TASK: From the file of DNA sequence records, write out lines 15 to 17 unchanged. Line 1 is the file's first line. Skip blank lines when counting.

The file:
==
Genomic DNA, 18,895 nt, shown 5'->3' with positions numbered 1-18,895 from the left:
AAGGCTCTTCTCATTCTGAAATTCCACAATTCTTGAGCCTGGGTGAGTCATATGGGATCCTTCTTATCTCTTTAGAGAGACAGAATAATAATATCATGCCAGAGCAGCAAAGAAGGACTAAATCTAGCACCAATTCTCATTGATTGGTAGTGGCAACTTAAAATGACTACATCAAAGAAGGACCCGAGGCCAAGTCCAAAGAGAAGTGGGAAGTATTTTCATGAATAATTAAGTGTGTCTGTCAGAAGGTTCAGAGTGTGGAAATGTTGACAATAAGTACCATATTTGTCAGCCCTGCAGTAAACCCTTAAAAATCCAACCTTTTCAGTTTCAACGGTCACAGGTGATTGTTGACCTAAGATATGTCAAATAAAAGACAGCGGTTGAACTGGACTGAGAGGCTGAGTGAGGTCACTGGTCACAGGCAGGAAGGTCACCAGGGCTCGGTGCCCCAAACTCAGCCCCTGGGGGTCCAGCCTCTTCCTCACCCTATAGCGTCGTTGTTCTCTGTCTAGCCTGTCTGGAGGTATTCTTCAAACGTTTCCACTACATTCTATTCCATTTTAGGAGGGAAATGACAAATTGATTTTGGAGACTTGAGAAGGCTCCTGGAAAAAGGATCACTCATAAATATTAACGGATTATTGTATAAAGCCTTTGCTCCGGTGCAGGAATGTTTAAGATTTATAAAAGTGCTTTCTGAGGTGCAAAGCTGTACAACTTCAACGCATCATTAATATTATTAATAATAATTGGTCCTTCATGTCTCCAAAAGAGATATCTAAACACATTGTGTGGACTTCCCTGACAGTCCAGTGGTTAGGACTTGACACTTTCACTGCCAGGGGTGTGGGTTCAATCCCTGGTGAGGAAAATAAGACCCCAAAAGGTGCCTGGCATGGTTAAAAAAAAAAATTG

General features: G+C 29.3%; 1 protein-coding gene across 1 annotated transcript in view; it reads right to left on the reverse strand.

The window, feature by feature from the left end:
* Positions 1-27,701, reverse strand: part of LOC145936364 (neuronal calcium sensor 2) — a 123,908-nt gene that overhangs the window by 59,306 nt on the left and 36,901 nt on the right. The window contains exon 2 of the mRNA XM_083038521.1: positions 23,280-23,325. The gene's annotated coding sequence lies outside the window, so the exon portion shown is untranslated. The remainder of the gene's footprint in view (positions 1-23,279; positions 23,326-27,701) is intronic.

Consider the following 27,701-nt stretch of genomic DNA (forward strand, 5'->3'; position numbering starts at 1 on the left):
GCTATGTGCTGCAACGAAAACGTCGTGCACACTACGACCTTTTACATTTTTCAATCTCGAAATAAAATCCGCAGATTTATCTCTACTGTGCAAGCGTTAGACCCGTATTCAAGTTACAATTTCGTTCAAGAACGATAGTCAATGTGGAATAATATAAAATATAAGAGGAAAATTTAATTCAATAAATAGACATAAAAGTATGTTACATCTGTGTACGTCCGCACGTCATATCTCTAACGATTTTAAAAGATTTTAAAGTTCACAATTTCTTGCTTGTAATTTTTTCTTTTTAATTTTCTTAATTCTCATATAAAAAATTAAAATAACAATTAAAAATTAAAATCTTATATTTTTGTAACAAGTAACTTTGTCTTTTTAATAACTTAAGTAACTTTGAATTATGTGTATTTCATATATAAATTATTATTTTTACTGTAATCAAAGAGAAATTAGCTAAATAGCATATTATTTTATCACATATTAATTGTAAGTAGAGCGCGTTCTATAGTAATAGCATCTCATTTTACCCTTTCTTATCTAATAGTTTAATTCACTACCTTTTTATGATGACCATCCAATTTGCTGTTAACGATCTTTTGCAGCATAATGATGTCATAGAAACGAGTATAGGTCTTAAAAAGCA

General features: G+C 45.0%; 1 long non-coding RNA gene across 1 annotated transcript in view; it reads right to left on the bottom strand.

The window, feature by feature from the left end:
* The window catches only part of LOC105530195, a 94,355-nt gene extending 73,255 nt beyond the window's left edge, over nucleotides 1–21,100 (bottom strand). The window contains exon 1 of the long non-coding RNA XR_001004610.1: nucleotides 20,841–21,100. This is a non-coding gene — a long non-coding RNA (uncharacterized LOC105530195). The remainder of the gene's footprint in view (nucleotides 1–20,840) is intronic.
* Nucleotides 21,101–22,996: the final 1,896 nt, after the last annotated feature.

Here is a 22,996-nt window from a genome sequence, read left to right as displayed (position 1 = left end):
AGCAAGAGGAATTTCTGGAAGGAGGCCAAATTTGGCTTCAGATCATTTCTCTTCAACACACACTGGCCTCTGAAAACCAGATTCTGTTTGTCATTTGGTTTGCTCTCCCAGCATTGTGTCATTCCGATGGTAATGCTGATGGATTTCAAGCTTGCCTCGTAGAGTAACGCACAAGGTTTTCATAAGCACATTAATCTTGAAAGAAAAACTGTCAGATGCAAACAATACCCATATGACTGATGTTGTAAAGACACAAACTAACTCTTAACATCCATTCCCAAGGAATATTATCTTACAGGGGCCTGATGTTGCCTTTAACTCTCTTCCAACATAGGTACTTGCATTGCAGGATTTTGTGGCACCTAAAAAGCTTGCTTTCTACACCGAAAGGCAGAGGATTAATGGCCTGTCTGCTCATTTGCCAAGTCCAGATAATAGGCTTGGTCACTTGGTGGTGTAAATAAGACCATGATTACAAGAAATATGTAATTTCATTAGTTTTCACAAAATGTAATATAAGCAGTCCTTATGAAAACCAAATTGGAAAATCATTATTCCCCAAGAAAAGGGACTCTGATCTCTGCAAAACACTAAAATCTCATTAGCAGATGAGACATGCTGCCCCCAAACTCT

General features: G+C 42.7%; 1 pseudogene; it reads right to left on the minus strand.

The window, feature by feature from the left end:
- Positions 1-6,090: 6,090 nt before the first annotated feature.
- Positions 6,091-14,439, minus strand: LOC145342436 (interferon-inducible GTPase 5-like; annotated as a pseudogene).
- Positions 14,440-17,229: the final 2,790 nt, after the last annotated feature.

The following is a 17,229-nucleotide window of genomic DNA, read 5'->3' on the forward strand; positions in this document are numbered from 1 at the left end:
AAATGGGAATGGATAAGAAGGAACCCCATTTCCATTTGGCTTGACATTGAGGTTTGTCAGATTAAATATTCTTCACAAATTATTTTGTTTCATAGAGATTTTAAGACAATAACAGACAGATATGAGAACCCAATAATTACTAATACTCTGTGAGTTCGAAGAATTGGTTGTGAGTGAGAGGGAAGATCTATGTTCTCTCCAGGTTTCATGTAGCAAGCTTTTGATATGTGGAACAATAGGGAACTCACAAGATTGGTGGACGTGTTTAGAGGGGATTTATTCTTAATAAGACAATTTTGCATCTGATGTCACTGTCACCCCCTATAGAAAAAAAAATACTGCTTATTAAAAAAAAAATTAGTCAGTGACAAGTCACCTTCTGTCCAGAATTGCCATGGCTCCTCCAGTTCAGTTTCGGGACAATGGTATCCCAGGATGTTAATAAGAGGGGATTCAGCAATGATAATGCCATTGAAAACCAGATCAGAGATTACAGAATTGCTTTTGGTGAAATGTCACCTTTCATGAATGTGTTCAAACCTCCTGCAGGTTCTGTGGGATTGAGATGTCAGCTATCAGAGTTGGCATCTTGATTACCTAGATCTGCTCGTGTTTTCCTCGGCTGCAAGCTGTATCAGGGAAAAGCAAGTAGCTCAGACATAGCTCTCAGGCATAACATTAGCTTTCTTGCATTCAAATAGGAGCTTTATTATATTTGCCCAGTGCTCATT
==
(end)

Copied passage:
The window, feature by feature from the left end:
- Positions 1-6,090: 6,090 nt before the first annotated feature.
- Positions 6,091-14,439, minus strand: LOC145342436 (interferon-inducible GTPase 5-like; annotated as a pseudogene).